From Jobs to Gas: Your 2010 Economic Outlook

Will the economy recover this year?

Jan. 4, 2010 — -- Many Americans couldn't wait to bid good riddance to 2009. But will 2010 be a better year for The Economy? It should be.

A vicious recession has given way to a fragile recovery, courtesy of extraordinary stimulus from the federal government. Which raises the question: When that stimulus wears off, will "private demand" pick up the slack? Will the economy be able to walk on its own two feet? The Federal Reserve is forecasting an average GDP growth rate for 2010 of 2.5 to 3.5 percent. But forecasters are divided on how quickly and forcefully the recovery will take hold. And plenty of risks remain.

So … here is your thumbnail guide to Economic Outlook for 2010 on the issues that matter most:

1. Jobs, Jobs, Jobs: When Will Employers Start Hiring? The consensus is that 2010 will be another year of high unemployment. The question is: how high? Even the best-case scenarios recognize that the economy is unlikely to grow fast enough to make a serious dent in the 10 percent jobless rate.

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Employers are expected to start hiring early in 2010, bringing an end to two straight years of job losses. But the economy needs to create at least 150,000 jobs a month just to absorb new entrants in the labor market, and most economists don't expect to see that pace of hiring until at least the second half of the year.

Ironically, as the economy and the job market improve, discouraged workers may return to the hunt, further elevating the unemployment rate. The increase in temporary hiring and the big jump in worker productivity are usually harbingers of better days to come in the job market. But companies tend to hire very conservatively in the aftermath of a recession, waiting for decisive signs of recovery before ramping up their payrolls. FORECAST FOR 2010: Unemployment Rate = 9.3 to 9.7 Percent (source: Federal Reserve)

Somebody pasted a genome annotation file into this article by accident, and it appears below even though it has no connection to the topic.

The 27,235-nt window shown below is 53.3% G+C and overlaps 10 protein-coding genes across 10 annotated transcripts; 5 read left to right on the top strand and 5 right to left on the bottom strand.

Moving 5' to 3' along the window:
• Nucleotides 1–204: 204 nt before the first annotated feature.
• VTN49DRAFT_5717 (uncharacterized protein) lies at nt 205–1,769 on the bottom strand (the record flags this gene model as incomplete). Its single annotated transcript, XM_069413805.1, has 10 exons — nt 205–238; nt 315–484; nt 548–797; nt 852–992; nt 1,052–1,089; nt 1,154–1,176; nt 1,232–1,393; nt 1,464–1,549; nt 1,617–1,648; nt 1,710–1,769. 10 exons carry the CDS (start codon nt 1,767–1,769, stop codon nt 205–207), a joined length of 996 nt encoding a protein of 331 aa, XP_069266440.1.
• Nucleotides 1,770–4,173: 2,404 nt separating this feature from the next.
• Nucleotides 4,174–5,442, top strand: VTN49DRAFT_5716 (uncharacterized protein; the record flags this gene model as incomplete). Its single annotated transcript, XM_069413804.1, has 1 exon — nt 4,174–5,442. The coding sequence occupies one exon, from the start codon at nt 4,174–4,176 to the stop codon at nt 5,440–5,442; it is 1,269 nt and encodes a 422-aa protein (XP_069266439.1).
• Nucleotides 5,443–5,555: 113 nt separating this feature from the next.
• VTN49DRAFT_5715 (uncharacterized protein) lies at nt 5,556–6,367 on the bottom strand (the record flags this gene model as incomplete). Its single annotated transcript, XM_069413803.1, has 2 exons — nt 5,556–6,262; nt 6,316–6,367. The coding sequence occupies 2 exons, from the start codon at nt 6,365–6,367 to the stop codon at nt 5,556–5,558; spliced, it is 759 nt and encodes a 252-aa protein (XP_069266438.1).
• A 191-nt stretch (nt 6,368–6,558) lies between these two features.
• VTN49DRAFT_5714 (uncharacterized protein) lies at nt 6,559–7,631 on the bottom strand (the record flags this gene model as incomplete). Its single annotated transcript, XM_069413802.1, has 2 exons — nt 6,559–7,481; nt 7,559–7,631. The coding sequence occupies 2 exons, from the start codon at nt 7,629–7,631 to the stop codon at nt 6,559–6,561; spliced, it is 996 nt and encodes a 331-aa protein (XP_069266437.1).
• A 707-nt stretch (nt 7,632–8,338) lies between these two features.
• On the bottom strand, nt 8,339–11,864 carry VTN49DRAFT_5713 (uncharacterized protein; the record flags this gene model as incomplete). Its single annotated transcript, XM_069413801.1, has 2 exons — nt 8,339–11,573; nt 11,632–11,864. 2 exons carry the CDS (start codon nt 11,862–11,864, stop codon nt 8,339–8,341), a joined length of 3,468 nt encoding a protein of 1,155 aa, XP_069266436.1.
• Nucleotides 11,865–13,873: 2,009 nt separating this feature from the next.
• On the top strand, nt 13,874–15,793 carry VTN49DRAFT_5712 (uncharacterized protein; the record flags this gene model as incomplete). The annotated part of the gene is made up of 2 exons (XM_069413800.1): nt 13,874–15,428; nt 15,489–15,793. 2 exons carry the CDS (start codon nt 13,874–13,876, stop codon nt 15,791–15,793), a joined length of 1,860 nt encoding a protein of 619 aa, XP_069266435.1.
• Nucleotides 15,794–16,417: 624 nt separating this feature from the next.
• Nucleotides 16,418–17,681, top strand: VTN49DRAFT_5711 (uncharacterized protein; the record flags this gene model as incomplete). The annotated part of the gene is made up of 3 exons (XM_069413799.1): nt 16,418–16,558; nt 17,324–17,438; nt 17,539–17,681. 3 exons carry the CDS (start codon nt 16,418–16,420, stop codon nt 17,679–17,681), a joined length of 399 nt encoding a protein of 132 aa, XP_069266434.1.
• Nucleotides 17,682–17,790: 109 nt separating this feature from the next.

Economic Outlook for 2010

2. Housing: Poised for a Comeback, at Risk for Further Fall Historically low mortgage rates, the extension of the homebuyer's tax credit and the drop in home prices to more affordable levels are all expected to fuel sales. Moody's expects the homebuyer's tax credit alone to generate an extra 500,000 sales. But the fallout from the foreclosure crisis is also expected to continue. Roughly 1 in 10 homeowners is behind on the mortgage payment, roughly 1 in 5 owes more on a mortgage than the home is worth, and the federal government's various programs to mitigate this disaster have been largely ineffective.

That's a recipe for continuing foreclosures in the hundreds of thousands, and as those homes hit a market still trying to work off an overload of unsold houses, they are likely to push more Americans underwater and into financial jeopardy. FORECAST FOR 2010: Home Prices Up 1.3 Percent (source: WSJ economist survey)

3. Stocks: After the "Sugar High" 2009 was an extraordinary year for investors: the DJIA up 18.8 percent, the S&P 500 up 23.5 percent and the Nasdaq up 43.9 percent.

Markets soared on the various gifts from the government, including taxpayer bailouts of banks, zero percent interest rates for the biggest borrowers and a Federal Reserve willing to step in and take lending risks while turning over the rewards. But as the sun sets on what PIMCO's Mohamed El-Erian calls this "sugar high" for the markets, the outlook is riskier.

Optimists say if the economic recovery stays on track, there's lots of cash on the sidelines still waiting to get in that could drive stock prices higher in 2010. Pessimists say the big rally in 2009 has already "baked in" the recovery and the market is ripe for a correction if the recovery shows any signs of faltering. FORECAST FOR 2010: S&P 500 Up 9 Percent (source: Standard & Poor's)

Economic Outlook for 2010

4. Energy Prices: Higher as the Economy Improves Demand for energy goes up when the economy improves. And so do prices. But analysts say that until the global economy recovers in earnest oil prices -- and prices at the pump -- will stay well below the record $150-a-barrel and $5-a-gallon levels set in the summer of '08.

Also keeping a lid on gas prices: unemployment. U.S. highway officials say the recession's toll on jobs reduced the number of commuter miles on the road last year, reducing demand for gasoline. Still, expect the trend in 2010 to be higher. FORECAST FOR 2010: Oil Up 27 Percent to $78.67 a Barrel; Gas Up 19.5 Percent to $2.88 a Gallon (source: EIA)

ABC News' Daniel Arnall contributed to this report.